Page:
How will Brexit affect the tech industry?
Democracy has spoken, and the UK has voted to terminate its membership of the European Union. As investors digest the implication of Britain’s vote, the technology sector is also examining every possible angle.
For now, the future is unclear, and there are a lot of important questions that need to be answered. Can London remain a digital capital of Europe without being in an EU nation? Will it be harder to employ skilled IT staff from inside the EU? How about the movement of data across borders? Will the UK become a red tape nightmare for foreign companies? How could the vote affect the future of tech?
At the same time, tech professionals are falling into two broad camps: the pragmatics and the pessimists. A survey of the attitudes of around 300 IT security professionals at the recent Infosecurity Europe conference found that over half of respondents (52 percent) believed that, post-Brexit, UK organizations would still have to comply with EU legislation in order to trade with Europe.
Also, the vast majority (78 percent) of those surveyed did not believe their jobs would be made any easier by Britain leaving the EU. In fact, a significant proportion (22 percent) actively supported EU legislation around data protection, and believed it benefitted them and their work.
While the UK is currently a leader in global IT development, here are two of the major impacts Brexit will have on the tech industry worldwide:
- Strong dollar, weak foreign profits
Financial markets reacted violently to the news of Brexit, with the pound decreasing to a 31-year low, the euro similarly crashing and the dollar rising 6.3% in one day, its fastest rise in 50 years. However, this trend is bad for US businesses, as foreign consumers and businesses will avoid purchasing increasingly expensive US goods. CNN Money reports that the strong dollar has already cost American companies tens of thousands of jobs from reduced foreign sales in early 2016, and this will only become exacerbated post-Brexit. Worse, any sales already made, paid in pounds and euros, become less valuable by the second until businesses have the chance to exchange the currency.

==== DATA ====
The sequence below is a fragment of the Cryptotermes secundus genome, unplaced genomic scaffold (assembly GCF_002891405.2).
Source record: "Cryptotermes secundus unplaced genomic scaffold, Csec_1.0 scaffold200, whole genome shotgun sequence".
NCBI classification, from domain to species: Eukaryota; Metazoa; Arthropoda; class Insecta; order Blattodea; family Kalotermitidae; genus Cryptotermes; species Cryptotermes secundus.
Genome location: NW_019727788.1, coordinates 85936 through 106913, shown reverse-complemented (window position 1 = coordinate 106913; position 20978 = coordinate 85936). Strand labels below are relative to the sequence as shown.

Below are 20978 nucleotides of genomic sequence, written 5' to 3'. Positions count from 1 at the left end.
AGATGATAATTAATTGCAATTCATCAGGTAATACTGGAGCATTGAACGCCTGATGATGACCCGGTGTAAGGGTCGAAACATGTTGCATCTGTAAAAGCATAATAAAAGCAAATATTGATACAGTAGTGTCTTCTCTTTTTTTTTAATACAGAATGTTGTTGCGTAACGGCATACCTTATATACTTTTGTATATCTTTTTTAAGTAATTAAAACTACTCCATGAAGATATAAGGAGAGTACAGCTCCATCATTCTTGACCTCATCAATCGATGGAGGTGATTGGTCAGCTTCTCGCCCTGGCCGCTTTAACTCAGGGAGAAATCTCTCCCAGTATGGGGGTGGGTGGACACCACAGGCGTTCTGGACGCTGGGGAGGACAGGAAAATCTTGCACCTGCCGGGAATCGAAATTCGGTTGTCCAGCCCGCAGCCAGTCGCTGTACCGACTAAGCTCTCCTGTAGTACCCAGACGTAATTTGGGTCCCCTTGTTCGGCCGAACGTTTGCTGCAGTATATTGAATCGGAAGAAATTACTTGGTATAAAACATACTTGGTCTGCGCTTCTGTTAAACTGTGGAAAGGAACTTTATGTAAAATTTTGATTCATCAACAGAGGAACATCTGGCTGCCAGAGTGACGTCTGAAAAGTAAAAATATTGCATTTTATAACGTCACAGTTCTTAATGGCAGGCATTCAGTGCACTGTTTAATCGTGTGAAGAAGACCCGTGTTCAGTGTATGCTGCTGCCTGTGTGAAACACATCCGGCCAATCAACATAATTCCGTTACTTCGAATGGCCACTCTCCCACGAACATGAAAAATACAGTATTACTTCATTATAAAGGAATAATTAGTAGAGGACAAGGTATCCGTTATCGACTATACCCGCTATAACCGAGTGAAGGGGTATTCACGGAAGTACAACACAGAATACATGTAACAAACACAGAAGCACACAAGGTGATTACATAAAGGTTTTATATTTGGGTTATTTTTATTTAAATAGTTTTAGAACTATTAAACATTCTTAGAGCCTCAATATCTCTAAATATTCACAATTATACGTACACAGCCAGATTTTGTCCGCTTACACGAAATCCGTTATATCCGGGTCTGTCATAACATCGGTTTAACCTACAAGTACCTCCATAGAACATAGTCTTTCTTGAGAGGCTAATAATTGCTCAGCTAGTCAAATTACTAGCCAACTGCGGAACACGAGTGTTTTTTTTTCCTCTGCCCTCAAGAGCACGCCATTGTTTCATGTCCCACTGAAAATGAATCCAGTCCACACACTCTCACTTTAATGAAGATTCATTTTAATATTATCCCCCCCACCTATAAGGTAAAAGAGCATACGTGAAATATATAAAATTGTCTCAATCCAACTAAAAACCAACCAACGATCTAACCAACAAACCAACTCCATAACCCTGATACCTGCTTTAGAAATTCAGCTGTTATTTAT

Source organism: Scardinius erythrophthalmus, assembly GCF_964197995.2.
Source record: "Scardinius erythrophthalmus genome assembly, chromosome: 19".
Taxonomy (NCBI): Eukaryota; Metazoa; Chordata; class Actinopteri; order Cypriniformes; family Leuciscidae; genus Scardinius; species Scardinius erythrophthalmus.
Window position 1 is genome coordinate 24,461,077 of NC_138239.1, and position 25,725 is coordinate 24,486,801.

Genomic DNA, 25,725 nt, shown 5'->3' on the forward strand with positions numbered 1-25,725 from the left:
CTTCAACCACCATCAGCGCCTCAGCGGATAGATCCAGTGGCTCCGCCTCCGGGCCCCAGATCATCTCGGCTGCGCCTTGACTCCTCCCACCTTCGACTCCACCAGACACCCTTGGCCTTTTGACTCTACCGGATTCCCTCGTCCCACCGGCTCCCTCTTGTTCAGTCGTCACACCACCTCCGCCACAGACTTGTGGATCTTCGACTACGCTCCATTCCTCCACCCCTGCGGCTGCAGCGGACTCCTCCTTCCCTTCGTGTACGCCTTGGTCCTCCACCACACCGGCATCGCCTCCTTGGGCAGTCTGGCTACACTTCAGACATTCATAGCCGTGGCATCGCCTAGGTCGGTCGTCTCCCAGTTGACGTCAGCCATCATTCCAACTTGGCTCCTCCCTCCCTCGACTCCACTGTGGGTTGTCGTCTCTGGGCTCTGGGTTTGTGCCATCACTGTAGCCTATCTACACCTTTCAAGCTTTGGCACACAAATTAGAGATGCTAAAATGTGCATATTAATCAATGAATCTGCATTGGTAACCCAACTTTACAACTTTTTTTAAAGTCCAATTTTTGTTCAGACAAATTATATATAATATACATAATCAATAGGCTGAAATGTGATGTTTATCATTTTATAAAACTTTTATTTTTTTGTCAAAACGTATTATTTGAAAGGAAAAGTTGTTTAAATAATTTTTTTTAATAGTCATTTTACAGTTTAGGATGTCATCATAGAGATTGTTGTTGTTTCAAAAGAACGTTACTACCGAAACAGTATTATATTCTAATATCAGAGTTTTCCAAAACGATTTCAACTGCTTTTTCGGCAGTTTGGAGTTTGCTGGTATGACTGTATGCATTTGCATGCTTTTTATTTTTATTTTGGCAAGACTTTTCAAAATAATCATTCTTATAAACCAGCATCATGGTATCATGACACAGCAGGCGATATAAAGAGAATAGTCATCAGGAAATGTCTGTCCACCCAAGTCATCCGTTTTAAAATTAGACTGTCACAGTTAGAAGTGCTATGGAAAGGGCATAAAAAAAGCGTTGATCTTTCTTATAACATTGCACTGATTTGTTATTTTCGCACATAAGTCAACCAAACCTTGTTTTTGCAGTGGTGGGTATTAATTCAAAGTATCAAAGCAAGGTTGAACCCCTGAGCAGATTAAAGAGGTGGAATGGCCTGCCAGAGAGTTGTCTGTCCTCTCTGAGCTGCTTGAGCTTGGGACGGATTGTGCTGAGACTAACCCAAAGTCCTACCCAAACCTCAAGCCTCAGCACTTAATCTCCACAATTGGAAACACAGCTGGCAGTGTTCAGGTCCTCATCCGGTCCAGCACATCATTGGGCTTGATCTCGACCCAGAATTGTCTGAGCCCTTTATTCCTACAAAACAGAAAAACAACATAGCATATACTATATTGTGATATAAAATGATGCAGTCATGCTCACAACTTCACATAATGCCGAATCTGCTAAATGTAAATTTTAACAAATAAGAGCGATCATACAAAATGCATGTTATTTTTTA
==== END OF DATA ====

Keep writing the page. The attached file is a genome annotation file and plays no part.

Silicon Valley tech companies do a large amount of business in Europe, and this has shown in their soaring profit and stock losses, both in recent months and immediately after Brexit. Apple, for example, lost $2.3 billion in profits due to weakening foreign currency this past quarter, and its stocks fell another 3% just one day after Brexit. Microsoft’s stocks fell 4% on June 24, and another 3% on June 27th. Facebook, which gets a quarter of its revenue from Europe, fell 3% 2 days after Brexit.
- Small business and startup stagnation
Prior to Brexit, experts called London the “Silicon Roundabout,” seeing it as friendly territory for tech startups that got talent from nations throughout the EU. But Brexit will cripple the city’s access to European markets and tech workers, and cities from Berlin to Dublin to Amsterdam are jockeying to replace London as Europe’s new tech hub.
For the many Silicon Valley tech startups that have branched out to London, this represents a major problem. US research firm CB Insights declared that London, once so attractive to US tech businesses because of its high EU immigrant population, resulting in a huge talent pool, will now suffer a “brain drain”.
Right now, every interested party, from tech CEOs to expats in the industry to billionaire investors to startup founders, are watching the Brexit fallout closely. It’s unclear exactly how that dynamic will play out, and as long as the uncertainty remains, cash flow issues and currency unpredictability will persist, consumer spending on tech goods will continue to drop, and tech workers will be left in a state of limbo.
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